Leanne Macardle

Leanne Macardle

Published: 06/12/2018

At a glance

  • Junior ISAs offer a tax-free way for you to save for your child’s future.
  • Once the funds are in a Junior ISA, they can only be accessed by the child when they reach the age of 18.
  • A child can hold only one cash Junior ISA and one stocks and shares Junior ISA at the same time.
  • Child Trust Funds can be transferred to Junior ISAs without penalty.

Below we've compiled some common questions about how this scheme works. We hope you find this information useful.

Is my child eligible?

Your child is eligible to open a new Junior ISA if they don't have a Child Trust Fund (CTF) and are under the age of 18. If your child is a UK resident and born between 1 September 2002 and 2 January 2011, they should be enrolled in the CTF scheme (a CTF will have been opened by the Treasury on their behalf if you did not use the Government voucher sent to you). However, old CTFs can be transferred to Junior ISAs, giving you plenty of options.

Under current rules, CTF holders will also be able to open a cash ISA at the age of 16 and have the same dual allowance as Junior ISA holders.

Will the Government contribute to my child's ISA like they did for Child Trust Funds?

No, the Government will not make any contributions into your child's Junior ISA.

Who offers Junior ISAs?

Banks, building societies, friendly societies and other financial providers offer Junior ISAs.

Who can open a Junior ISA?

A Junior ISA can be opened by anyone with 'parental responsibility' for a child or, if your child is between 16 and 18, they can open their own.

Grandparents can't open a Junior ISA for their grandchildren (unless they have parental responsibility for the child). However, grandparents will be able to contribute to the account once it is opened.

How much can we pay in?

You can save or invest up to £4,368 into a Junior ISA in the 2019/20 tax year (which runs from 6 April to the following 5 April). 

Can the money be accessed?

Money in your child's Junior ISA can only be accessed by the child once they turn 18.

What happens to the Junior ISA when my child turns 18?

The account becomes an adult ISA, preserving its tax-efficient status.

Can we invest in stocks & shares for our child?

Your child can hold one cash and one stocks & shares Junior ISA at any one time.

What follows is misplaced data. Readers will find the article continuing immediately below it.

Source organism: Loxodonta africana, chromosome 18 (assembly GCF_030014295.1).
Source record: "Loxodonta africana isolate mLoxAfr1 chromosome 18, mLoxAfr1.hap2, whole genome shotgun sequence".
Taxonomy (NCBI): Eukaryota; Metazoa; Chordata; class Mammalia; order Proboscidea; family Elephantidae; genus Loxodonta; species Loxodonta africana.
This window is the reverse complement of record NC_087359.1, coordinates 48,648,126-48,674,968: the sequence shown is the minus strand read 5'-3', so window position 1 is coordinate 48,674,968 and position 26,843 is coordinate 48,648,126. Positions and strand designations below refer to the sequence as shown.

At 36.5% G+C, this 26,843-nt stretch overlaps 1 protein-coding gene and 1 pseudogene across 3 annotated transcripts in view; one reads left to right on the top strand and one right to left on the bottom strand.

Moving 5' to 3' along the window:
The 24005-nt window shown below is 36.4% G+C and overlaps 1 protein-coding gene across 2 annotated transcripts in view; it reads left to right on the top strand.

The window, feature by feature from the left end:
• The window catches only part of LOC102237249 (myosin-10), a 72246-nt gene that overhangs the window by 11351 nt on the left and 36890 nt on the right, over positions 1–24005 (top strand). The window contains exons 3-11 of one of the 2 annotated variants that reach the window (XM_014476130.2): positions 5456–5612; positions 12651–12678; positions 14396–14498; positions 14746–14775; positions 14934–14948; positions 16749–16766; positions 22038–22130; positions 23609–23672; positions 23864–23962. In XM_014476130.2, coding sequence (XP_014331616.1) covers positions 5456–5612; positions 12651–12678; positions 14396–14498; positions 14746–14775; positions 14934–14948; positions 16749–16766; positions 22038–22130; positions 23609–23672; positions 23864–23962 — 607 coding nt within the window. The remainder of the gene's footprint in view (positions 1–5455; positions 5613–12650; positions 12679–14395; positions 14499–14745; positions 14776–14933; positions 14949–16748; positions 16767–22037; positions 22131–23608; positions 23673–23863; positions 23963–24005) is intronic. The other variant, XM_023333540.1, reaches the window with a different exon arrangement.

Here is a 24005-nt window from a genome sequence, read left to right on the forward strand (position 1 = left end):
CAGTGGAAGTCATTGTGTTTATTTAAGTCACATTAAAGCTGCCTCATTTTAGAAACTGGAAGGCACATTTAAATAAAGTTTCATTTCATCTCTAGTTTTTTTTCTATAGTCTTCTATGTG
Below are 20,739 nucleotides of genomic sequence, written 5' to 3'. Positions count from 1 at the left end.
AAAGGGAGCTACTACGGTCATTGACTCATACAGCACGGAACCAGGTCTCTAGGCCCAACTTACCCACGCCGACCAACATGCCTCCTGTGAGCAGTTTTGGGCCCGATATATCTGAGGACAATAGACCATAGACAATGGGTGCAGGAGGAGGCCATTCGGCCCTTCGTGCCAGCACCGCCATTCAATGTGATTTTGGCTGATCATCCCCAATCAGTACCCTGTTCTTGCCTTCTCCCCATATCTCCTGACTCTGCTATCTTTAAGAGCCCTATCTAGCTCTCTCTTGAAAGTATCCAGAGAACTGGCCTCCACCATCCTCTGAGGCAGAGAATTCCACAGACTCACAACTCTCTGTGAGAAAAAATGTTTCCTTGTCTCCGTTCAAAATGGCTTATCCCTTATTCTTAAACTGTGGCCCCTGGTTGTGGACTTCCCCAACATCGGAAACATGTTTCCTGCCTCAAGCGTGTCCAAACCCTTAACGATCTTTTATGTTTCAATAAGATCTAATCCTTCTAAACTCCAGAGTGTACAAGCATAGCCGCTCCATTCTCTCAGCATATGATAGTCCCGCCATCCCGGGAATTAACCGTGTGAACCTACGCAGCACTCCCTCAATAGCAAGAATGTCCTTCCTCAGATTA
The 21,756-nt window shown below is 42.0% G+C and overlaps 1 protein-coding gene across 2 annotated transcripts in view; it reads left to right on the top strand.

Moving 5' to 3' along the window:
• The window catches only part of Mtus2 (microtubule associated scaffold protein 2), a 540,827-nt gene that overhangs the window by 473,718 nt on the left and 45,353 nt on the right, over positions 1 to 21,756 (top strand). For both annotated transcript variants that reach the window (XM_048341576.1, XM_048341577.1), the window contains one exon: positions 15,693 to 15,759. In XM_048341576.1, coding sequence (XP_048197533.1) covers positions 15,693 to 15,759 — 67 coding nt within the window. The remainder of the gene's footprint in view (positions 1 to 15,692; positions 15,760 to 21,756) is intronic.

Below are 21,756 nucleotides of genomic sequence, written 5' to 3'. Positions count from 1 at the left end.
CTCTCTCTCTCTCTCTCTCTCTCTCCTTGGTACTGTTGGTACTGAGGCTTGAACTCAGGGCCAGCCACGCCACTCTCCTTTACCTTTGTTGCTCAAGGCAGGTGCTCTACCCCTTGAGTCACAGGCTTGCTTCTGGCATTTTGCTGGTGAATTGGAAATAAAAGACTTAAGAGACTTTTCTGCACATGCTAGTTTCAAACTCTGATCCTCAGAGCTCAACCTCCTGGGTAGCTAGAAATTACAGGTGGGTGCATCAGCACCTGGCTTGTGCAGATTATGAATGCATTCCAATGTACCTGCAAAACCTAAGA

You can choose how you allocate money between the two, so long as you don't exceed the total annual limit.

Other than the annual cap there is no limit on how you choose to save – you could place the entire allowance in a stocks & shares Junior ISA, although you then couldn't place any money in a cash Junior ISA in that tax year (or vice versa).

Will we be able to transfer to a different Junior ISA later on?

Yes you will, although your child will only be able to hold one cash and one stocks & shares Junior ISA at any one time.

Can we transfer our child's CTF into a Junior ISA?

Yes, from April 2015 Child Trust Funds can be transferred to Junior ISAs.

How much can our child expect to have by the time they turn 18?

How much your child's nest egg will be worth will depend on:

  • Where you choose to place their money
  • How much you put into the Junior ISA
  • The rate of return you get.

Remember that any funds placed in investments can fall as well as rise in value.

Can my child manage their own Junior ISA?

Until the child reaches 16, those who have parental responsibility for the child will need to manage the ISA. Once the child reaches 16, they can start to manage their own pot (although they can't make any withdrawals until they are 18).

At the age of 16 you can open an adult cash ISA; can my child have both?

Yes. Between the ages of 16 and 18, your child can have a Junior ISA and an adult cash ISA. Under the 2018/19 ISA limits, that means they can have £24,260 between a Junior ISA and an adult cash ISA (£24,368 in 2019/20)

At 18, the Junior ISA becomes an adult one, and your child will be able to save or invest up to the adult ISA limits only.

Pros and Cons of Junior ISAs

  • Your child won’t pay any tax on the interest they earn on funds in a Junior ISA.
  • It enables parents, grandparents and others a way to save for a child’s future knowing the funds can’t be accessed until the account holder’s 18th birthday.
  • With the option to hold one cash Junior ISA and one stocks and shares Junior ISA per child, you can split the maximum amount you can invest every year, in order to diversify when cash and stocks and shares.
  • Neither you nor the child can access the funds for any reason before their 18th.
  • Once they are 18, you have no say over how they use their savings!

Why choose an ISA over a children's savings account?

ISAs pay interest tax-free. When your child becomes a taxpayer or they earn more than their Personal Savings Allowance, their savings interest may get taxed. By putting it in an ISA, a child's savings pot becomes shielded from taxation.

Junior ISAs can't be accessed until your child turns 18, so they will only have access to their cash at an important time in their lives – to help get through university or to start driving, for example. Children’s savings accounts, in contrast, could be accessible earlier. For a more comprehensive comparison between child savings accounts and Junior ISAs, why not check out our guide on savings accounts for children?

Disclaimer: This information is intended solely to provide guidance and is not financial advice. Moneyfacts will not be liable for any loss arising from your use or reliance on this information. If you are in any doubt, Moneyfacts recommends you obtain independent financial advice.


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